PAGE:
Mindy Finn’s new media work with Republican candidates for national office has put her in the spotlight.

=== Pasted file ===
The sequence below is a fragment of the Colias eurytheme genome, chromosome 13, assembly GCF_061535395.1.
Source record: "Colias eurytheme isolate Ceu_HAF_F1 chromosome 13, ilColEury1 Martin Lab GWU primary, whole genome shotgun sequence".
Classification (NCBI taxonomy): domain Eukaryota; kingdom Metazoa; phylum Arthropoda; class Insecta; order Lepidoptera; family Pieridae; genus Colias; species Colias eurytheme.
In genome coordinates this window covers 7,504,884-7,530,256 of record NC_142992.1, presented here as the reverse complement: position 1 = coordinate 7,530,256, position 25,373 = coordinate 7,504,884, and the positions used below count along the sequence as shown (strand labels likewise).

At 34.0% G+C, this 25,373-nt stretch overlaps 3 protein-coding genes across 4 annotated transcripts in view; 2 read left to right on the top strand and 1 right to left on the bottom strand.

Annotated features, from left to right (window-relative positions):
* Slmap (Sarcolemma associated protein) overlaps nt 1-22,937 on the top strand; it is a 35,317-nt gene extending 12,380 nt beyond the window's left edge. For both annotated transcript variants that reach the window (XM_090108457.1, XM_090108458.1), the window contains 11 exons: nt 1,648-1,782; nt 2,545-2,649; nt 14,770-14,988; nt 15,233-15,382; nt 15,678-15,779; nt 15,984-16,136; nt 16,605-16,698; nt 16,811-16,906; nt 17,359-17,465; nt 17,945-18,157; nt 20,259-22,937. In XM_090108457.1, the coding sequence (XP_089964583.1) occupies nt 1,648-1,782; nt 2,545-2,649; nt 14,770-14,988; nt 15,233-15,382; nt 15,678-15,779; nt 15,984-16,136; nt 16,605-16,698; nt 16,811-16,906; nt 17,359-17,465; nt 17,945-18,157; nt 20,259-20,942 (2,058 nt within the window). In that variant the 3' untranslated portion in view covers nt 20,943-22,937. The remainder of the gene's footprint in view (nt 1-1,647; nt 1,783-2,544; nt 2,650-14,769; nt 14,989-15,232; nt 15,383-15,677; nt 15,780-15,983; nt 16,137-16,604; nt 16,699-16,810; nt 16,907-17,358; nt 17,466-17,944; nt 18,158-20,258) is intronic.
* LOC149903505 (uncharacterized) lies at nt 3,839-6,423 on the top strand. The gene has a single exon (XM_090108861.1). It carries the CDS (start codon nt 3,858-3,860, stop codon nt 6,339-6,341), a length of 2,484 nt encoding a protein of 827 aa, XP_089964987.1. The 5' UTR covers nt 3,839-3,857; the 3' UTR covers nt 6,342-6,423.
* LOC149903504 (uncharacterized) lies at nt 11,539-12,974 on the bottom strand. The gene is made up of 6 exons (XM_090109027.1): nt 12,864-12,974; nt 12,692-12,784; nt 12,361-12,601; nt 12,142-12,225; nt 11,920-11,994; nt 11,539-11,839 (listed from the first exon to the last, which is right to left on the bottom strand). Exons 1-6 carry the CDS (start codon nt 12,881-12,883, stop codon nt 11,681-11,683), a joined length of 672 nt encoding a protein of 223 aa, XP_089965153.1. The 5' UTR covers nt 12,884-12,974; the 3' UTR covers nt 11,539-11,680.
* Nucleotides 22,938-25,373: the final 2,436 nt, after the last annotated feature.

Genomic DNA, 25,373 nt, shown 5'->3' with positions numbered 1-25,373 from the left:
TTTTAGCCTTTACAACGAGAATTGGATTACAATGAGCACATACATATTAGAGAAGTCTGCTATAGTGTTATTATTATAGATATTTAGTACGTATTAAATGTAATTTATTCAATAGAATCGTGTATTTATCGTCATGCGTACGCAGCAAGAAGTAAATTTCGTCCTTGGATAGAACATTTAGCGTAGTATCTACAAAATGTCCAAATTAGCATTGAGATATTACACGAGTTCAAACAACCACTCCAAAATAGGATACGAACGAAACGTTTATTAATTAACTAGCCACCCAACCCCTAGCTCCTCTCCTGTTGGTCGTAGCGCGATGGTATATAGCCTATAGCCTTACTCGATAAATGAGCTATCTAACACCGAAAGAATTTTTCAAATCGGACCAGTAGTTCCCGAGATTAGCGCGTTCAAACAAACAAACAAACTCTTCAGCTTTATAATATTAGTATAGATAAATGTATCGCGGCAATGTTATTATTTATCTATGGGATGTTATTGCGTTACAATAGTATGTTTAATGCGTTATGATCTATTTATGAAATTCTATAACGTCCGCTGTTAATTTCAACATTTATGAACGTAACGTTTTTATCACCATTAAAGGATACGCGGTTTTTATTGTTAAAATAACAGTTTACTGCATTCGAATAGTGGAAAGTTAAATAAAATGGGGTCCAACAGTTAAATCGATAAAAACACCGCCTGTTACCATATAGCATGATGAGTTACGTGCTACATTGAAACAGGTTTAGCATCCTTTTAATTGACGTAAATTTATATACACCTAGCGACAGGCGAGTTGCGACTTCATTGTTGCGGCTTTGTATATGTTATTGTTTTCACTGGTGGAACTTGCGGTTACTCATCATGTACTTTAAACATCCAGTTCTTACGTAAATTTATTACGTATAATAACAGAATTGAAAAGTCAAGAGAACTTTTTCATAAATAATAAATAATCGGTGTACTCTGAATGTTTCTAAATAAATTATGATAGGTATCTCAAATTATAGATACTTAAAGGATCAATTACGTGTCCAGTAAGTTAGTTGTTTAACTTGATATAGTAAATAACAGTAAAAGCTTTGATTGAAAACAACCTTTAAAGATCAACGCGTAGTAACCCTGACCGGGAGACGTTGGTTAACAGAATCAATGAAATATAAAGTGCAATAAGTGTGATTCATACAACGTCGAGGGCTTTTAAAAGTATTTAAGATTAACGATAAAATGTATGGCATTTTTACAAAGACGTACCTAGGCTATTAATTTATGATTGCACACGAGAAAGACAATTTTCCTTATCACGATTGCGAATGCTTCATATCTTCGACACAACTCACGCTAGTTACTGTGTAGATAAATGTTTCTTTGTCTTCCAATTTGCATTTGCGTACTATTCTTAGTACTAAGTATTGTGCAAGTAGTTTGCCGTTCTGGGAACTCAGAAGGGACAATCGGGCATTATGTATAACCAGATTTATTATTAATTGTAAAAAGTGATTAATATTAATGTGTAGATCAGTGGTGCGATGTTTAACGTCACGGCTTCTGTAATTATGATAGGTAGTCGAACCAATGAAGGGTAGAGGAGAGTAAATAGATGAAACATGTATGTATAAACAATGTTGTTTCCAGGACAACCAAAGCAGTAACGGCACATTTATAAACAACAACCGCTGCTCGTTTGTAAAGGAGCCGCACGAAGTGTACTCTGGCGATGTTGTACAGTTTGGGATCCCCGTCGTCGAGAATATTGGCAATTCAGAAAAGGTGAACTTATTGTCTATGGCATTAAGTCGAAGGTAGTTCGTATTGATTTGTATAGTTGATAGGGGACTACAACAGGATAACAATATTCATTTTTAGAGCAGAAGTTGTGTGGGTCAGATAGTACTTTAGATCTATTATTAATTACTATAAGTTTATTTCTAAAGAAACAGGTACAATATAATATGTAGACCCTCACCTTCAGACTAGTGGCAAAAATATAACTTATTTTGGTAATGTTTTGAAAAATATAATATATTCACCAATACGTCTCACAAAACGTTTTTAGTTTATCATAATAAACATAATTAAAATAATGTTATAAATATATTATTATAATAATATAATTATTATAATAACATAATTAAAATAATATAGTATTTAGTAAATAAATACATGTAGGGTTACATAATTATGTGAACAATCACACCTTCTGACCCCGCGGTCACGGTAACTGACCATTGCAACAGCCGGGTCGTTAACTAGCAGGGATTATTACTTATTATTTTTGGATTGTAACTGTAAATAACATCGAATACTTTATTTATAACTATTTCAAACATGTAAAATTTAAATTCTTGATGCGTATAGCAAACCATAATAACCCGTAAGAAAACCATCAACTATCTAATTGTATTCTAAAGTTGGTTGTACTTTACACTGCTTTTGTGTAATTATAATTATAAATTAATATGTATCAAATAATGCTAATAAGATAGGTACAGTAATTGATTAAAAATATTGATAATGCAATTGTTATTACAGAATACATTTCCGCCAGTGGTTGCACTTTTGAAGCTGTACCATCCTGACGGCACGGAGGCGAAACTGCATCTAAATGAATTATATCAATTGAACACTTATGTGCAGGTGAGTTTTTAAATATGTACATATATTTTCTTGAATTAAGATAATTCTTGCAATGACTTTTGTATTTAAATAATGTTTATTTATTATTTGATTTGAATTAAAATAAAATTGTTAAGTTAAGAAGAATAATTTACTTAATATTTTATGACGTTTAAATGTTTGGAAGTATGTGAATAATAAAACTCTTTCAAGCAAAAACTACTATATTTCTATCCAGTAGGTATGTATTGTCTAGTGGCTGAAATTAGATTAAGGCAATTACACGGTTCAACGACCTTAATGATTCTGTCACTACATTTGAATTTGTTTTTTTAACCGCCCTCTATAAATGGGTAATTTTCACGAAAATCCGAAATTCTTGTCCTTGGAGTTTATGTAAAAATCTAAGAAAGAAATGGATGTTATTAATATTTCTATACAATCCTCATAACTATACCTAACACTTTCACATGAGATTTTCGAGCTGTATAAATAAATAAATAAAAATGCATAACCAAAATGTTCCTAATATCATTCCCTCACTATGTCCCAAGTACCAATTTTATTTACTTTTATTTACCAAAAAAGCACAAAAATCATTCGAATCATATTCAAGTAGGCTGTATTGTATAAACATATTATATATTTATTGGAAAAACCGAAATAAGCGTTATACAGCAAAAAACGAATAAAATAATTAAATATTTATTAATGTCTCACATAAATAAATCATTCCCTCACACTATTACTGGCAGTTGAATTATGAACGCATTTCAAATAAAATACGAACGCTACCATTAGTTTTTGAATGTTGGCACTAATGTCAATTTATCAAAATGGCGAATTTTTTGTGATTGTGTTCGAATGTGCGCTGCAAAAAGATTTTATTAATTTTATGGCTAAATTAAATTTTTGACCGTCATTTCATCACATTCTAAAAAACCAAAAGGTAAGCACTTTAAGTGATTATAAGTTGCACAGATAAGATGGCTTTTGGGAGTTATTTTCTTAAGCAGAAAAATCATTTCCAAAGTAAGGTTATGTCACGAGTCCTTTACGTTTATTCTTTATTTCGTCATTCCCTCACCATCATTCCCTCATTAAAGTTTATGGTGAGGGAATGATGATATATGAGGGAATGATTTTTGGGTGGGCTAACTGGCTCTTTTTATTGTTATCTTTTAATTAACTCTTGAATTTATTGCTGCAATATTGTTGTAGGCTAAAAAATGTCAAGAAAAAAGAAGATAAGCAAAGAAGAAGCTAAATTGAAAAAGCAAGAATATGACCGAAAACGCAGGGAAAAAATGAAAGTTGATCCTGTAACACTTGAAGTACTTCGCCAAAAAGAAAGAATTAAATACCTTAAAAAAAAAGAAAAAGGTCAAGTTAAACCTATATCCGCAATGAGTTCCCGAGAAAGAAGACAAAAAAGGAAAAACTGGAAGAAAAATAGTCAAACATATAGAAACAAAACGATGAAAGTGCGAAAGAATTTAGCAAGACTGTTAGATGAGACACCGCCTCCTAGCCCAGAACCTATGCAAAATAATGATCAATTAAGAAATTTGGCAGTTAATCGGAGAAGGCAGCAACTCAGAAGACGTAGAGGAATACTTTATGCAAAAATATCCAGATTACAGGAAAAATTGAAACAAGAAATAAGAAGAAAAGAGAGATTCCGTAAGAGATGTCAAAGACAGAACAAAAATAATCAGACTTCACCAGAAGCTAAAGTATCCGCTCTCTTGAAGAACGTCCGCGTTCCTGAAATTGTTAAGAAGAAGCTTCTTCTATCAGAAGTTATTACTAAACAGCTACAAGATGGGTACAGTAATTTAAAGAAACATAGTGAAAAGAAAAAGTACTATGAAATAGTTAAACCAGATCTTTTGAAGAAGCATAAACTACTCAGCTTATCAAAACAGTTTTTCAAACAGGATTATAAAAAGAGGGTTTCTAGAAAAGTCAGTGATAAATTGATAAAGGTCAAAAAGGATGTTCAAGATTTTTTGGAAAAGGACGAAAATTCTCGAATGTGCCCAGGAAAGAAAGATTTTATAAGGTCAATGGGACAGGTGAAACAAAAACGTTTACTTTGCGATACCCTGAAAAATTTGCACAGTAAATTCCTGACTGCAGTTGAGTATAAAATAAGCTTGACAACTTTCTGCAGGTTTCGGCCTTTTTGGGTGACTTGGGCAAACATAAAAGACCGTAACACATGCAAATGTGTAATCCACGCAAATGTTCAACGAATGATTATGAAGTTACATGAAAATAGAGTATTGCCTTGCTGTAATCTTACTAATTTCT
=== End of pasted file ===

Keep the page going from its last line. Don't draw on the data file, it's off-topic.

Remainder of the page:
Mindy Finn’s new media work with Republican candidates for national office has put her in the spotlight. As the GOP embraces digital technology, Finn’s influence continues to rise. Over the last decade, Mindy Finn has become the go-to new media guru for GOP campaigns. She has worked on online operations for the Bush-Cheney 2004 re-election campaign and Mitt Romney’s 2008 presidential bid. Most recently, she has signed on with Tim Pawlenty’s 2012 campaign. Finn is a partner at Engage, a Washington-based communications firm that enables candidates to employ new media as a primary strategic vehicle to get their message out to voters. A Houston native, Finn says she has found a home in Washington and is inspired by the U.S. Capitol building every day. C&E’s online editor, Noah Rothman, recently caught up with Finn to discuss her career in politics. C&E: You started as a reporter? Finn: I was a congressional correspondent with the [Waterbury, Connecticut] Republican-American. It was my first entrée into Washington. I had a week of orientation, and my first day writing for the paper was September 11, 2001. I was planning to spend that day meeting with the press secretaries of the Congress members that I needed to cover. But I spent the day on the phone with members of Congress who had just evacuated the Capitol. Most of my stories would have been the back-of-A-section material. It turned out that everything I wrote was on the first page or close to it. C&E: What attracted you to digital media? Finn: As a journalism student [at Boston University], I had a couple of internships. One was with the Boston Herald, and the other was with Congressional Quarterly. In both cases, I was assigned to the online/new media department. One thing that I really enjoyed was that in both cases there was much less formality around it. First, there was less editorial oversight and, second, there weren’t as many restrictions. As a journalist, I got frustrated having to constantly be objective. I translated “objective” as “boring.” I finished school and got a job on the Hill, first for former Sen. Enzi (R-WY), then Rep. Lamar Smith (R-TX). One of my jobs was to redesign and rebuild [Smith’s] website. I really sunk my teeth into that project and enjoyed the process of determining how content should be organized in a way that was user-friendly and appealing to constituents. The vendor on that project’s parent company was doing all the online platforms for the Bush-Cheney 2004 re-election campaign. The Bush campaign asked them who on the Hill they worked with was communications savvy and politically savvy, but also technically savvy. They recommended me, and I was recruited to work on the e-campaign for Bush-Cheney 2004. I started in January 2004, and it immediately became an eighty-hours-per-week-plus job. It was the best decision I ever made, because I got ten years of experience in one year. C&E: You were the deputy webmaster for the 2004 Bush-Cheney campaign. How much of that operation did you direct? Finn: There were eight of us on that team. It was a combination of direction from the top—Karl Rove and Ken Mehlman—and our own creative ideas. It is the nature of a campaign that if you have an idea and no one will work on it, it becomes your job. Someone told me something interesting when I started out: Even if most ideas get rejected, you still need to keep pitching new ones. No one knows which idea will be a game-changer. C&E: You went on to rework the Republican National Committee’s Web presence in 2005. How did you approach that? Finn: It was built on the ideas that we had from the Bush campaign, but we were starting from scratch at the RNC. One of the popular programs we ran, which I hosted, was a Web series called “Off the Record.” We interviewed leaders in the party, not just on policy and politics, but on human interest questions so people could get to know them. On the negative side, after the election, we thought we would be more open and have more freedom to run creative programming. In fact, the opposite was true. The White House and the RNC became more closed and fearful of engaging online. C&E: Why do you think that was? Finn: When it comes to the campaign, political teams are willing to engage in a big way because they think it is necessary for building the grassroots. But once you get into government, it is an inherently insular institution. C&E: What were some initiatives you championed as director of e-strategy for the 2008 Romney presidential campaign? Finn: We had an interest in showing that we were more innovative than the rest of the field of Republican opponents. We launched the “Five Brothers Blog,” which Romney’s sons ran, and the “Create Your Own Ad” contests. There, we provided some video and music assets and invited the base to create an ad and vote on ads that other users created. We ran the ad that got the most votes on TV. C&E: What did you find was the most successful among the online initiatives you launched for that campaign? Finn: We did a twenty-four-hour blitz called “Sign Up America,” the goal of which was to get 24,000 supporters to sign up within twenty-four hours. We had the whole campaign involved, from the fundraising and communications teams to the online team, using every tool at our disposal. We had a miniature Mitt Romney who walked onto the screen every so often to encourage people to keep going. We ultimately got to 31,000 and raised more money on that day than at any other point in the campaign. One of the challenges to the online aspect of campaigns is you work with every department in the campaign. It is incumbent on you to get them to collaborate. C&E: What do you think your biggest contribution to the political industry has been during your time as a partner with Engage? Finn: Getting the party to adapt to the modern media environment. It is a constant moving target. Much of my work—whether with candidates, members of Congress, campaign operatives, or chiefs of staff—has been challenging them to do the core aspects of their campaigns online. C&E: What are you most excited for as part of the online team for Tim Pawlenty? Finn: I look forward to the first political cycle where new media is officially mainstream. The Internet has been integrated into every aspect of a campaign. New media is no longer new. C&E: What is your fondest campaign memory? Finn: I remember on the Bush campaign, President Bush was not around the campaign all that much. (He was busy being president.) One time he came around to the headquarters to see everyone. He went around to our team, and we were all introduced. He said, “GeorgeWBush.com, I’ve been saying that a lot.” I said, “We know. The traffic spikes every time.” He said, “Does it really?” I said, “Yes, sir.” He said, “I’ll keep saying it then.” Now that wouldn’t be so exciting, but you work extremely hard on a presidential campaign, and it can sometimes feel a little thankless. We worked so hard to get him to mention the website, but it had to go through so many chains of command before it could get to the president. C&E: What is something you wish you could do over? Finn: When Romney announced he was out of the race at CPAC in 2008, we weren’t prepared for that. We saw it coming, but to see the looks on the faces of my staff—we weren’t prepared. It was a terrible feeling. C&E: Do you have any advice for those who want to get into the campaign business? Finn: Don’t be afraid to challenge the status quo. You have to comply and follow the chain of command to keep your job, but, along the way, if you really believe in what you are doing, stick with it and don’t be afraid to challenge the status quo. And don’t be discouraged if you get push-back from those who don’t get it.